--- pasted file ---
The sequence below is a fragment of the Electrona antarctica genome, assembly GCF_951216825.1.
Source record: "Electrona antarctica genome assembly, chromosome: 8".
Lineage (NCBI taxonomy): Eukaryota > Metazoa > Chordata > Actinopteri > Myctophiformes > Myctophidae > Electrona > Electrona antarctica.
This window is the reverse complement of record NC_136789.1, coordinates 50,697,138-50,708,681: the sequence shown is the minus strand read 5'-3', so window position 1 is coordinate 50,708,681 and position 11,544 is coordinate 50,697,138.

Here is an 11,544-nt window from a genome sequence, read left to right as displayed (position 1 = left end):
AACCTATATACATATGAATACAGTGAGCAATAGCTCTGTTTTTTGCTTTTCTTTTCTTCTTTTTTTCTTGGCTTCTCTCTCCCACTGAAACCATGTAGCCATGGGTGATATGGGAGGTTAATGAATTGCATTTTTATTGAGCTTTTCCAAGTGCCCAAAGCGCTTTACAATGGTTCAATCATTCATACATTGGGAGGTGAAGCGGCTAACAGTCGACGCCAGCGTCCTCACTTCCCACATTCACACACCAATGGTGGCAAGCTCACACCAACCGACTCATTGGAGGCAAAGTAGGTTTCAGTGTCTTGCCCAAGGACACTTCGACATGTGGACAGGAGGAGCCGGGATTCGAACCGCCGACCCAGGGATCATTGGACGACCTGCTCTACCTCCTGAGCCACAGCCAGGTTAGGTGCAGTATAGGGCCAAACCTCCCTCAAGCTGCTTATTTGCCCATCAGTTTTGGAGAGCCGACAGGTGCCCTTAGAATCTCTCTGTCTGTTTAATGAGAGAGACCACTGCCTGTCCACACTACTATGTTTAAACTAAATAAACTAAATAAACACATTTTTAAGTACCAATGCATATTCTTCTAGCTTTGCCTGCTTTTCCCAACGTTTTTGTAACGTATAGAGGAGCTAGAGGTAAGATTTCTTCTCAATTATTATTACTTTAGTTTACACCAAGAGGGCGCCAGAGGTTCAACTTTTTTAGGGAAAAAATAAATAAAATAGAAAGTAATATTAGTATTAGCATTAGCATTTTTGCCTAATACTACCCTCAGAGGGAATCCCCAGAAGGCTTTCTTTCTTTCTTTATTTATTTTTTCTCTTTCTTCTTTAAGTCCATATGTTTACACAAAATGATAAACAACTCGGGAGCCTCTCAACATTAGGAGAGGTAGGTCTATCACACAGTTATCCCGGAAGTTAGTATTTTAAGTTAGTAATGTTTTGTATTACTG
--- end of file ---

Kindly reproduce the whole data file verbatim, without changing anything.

The sequence below is a fragment of the Electrona antarctica genome, assembly GCF_951216825.1.
Source record: "Electrona antarctica genome assembly, chromosome: 8".
Lineage (NCBI taxonomy): Eukaryota > Metazoa > Chordata > Actinopteri > Myctophiformes > Myctophidae > Electrona > Electrona antarctica.
This window is the reverse complement of record NC_136789.1, coordinates 50,697,138-50,708,681: the sequence shown is the minus strand read 5'-3', so window position 1 is coordinate 50,708,681 and position 11,544 is coordinate 50,697,138.

Here is an 11,544-nt window from a genome sequence, read left to right as displayed (position 1 = left end):
AACCTATATACATATGAATACAGTGAGCAATAGCTCTGTTTTTTGCTTTTCTTTTCTTCTTTTTTTCTTGGCTTCTCTCTCCCACTGAAACCATGTAGCCATGGGTGATATGGGAGGTTAATGAATTGCATTTTTATTGAGCTTTTCCAAGTGCCCAAAGCGCTTTACAATGGTTCAATCATTCATACATTGGGAGGTGAAGCGGCTAACAGTCGACGCCAGCGTCCTCACTTCCCACATTCACACACCAATGGTGGCAAGCTCACACCAACCGACTCATTGGAGGCAAAGTAGGTTTCAGTGTCTTGCCCAAGGACACTTCGACATGTGGACAGGAGGAGCCGGGATTCGAACCGCCGACCCAGGGATCATTGGACGACCTGCTCTACCTCCTGAGCCACAGCCAGGTTAGGTGCAGTATAGGGCCAAACCTCCCTCAAGCTGCTTATTTGCCCATCAGTTTTGGAGAGCCGACAGGTGCCCTTAGAATCTCTCTGTCTGTTTAATGAGAGAGACCACTGCCTGTCCACACTACTATGTTTAAACTAAATAAACTAAATAAACACATTTTTAAGTACCAATGCATATTCTTCTAGCTTTGCCTGCTTTTCCCAACGTTTTTGTAACGTATAGAGGAGCTAGAGGTAAGATTTCTTCTCAATTATTATTACTTTAGTTTACACCAAGAGGGCGCCAGAGGTTCAACTTTTTTAGGGAAAAAATAAATAAAATAGAAAGTAATATTAGTATTAGCATTAGCATTTTTGCCTAATACTACCCTCAGAGGGAATCCCCAGAAGGCTTTCTTTCTTTCTTTATTTATTTTTTCTCTTTCTTCTTTAAGTCCATATGTTTACACAAAATGATAAACAACTCGGGAGCCTCTCAACATTAGGAGAGGTAGGTCTATCACACAGTTATCCCGGAAGTTAGTATTTTAAGTTAGTAATGTTTTGTATTACTG